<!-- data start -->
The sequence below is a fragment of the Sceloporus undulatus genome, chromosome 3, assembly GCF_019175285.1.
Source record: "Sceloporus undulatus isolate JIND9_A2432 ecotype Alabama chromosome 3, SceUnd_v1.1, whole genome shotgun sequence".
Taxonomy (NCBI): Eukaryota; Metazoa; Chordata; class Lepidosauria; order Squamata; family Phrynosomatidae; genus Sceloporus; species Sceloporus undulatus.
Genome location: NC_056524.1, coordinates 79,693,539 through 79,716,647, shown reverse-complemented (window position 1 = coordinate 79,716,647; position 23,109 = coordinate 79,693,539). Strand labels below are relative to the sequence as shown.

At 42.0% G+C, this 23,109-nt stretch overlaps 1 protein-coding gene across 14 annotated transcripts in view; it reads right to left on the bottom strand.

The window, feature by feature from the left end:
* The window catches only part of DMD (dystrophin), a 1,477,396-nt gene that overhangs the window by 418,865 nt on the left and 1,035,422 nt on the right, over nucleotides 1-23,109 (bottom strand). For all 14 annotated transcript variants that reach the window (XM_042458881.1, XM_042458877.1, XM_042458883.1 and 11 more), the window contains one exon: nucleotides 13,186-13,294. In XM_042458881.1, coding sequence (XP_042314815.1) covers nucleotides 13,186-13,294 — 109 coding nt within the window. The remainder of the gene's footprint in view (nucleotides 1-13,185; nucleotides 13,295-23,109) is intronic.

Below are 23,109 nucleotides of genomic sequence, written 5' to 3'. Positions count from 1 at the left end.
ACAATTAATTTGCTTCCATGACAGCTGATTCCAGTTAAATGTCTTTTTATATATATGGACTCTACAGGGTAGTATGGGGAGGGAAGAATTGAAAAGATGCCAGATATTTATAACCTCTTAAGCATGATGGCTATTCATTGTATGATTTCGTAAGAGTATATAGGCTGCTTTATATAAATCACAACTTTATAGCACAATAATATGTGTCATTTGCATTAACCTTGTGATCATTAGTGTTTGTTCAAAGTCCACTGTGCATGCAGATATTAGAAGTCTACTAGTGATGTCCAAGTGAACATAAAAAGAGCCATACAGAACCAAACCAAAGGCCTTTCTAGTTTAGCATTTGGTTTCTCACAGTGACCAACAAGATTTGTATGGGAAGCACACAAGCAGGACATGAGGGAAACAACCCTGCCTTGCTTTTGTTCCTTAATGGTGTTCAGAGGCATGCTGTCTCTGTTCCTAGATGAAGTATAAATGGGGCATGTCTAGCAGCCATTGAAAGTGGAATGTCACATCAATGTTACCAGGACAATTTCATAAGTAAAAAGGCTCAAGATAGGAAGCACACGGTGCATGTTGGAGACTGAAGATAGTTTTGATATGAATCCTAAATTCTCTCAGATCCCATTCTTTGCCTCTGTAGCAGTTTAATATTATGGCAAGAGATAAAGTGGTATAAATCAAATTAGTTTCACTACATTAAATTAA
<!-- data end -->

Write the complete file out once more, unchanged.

The sequence below is a fragment of the Sceloporus undulatus genome, chromosome 3, assembly GCF_019175285.1.
Source record: "Sceloporus undulatus isolate JIND9_A2432 ecotype Alabama chromosome 3, SceUnd_v1.1, whole genome shotgun sequence".
Taxonomy (NCBI): Eukaryota; Metazoa; Chordata; class Lepidosauria; order Squamata; family Phrynosomatidae; genus Sceloporus; species Sceloporus undulatus.
Genome location: NC_056524.1, coordinates 79,693,539 through 79,716,647, shown reverse-complemented (window position 1 = coordinate 79,716,647; position 23,109 = coordinate 79,693,539). Strand labels below are relative to the sequence as shown.

At 42.0% G+C, this 23,109-nt stretch overlaps 1 protein-coding gene across 14 annotated transcripts in view; it reads right to left on the bottom strand.

The window, feature by feature from the left end:
* The window catches only part of DMD (dystrophin), a 1,477,396-nt gene that overhangs the window by 418,865 nt on the left and 1,035,422 nt on the right, over nucleotides 1-23,109 (bottom strand). For all 14 annotated transcript variants that reach the window (XM_042458881.1, XM_042458877.1, XM_042458883.1 and 11 more), the window contains one exon: nucleotides 13,186-13,294. In XM_042458881.1, coding sequence (XP_042314815.1) covers nucleotides 13,186-13,294 — 109 coding nt within the window. The remainder of the gene's footprint in view (nucleotides 1-13,185; nucleotides 13,295-23,109) is intronic.

Below are 23,109 nucleotides of genomic sequence, written 5' to 3'. Positions count from 1 at the left end.
ACAATTAATTTGCTTCCATGACAGCTGATTCCAGTTAAATGTCTTTTTATATATATGGACTCTACAGGGTAGTATGGGGAGGGAAGAATTGAAAAGATGCCAGATATTTATAACCTCTTAAGCATGATGGCTATTCATTGTATGATTTCGTAAGAGTATATAGGCTGCTTTATATAAATCACAACTTTATAGCACAATAATATGTGTCATTTGCATTAACCTTGTGATCATTAGTGTTTGTTCAAAGTCCACTGTGCATGCAGATATTAGAAGTCTACTAGTGATGTCCAAGTGAACATAAAAAGAGCCATACAGAACCAAACCAAAGGCCTTTCTAGTTTAGCATTTGGTTTCTCACAGTGACCAACAAGATTTGTATGGGAAGCACACAAGCAGGACATGAGGGAAACAACCCTGCCTTGCTTTTGTTCCTTAATGGTGTTCAGAGGCATGCTGTCTCTGTTCCTAGATGAAGTATAAATGGGGCATGTCTAGCAGCCATTGAAAGTGGAATGTCACATCAATGTTACCAGGACAATTTCATAAGTAAAAAGGCTCAAGATAGGAAGCACACGGTGCATGTTGGAGACTGAAGATAGTTTTGATATGAATCCTAAATTCTCTCAGATCCCATTCTTTGCCTCTGTAGCAGTTTAATATTATGGCAAGAGATAAAGTGGTATAAATCAAATTAGTTTCACTACATTAAATTAA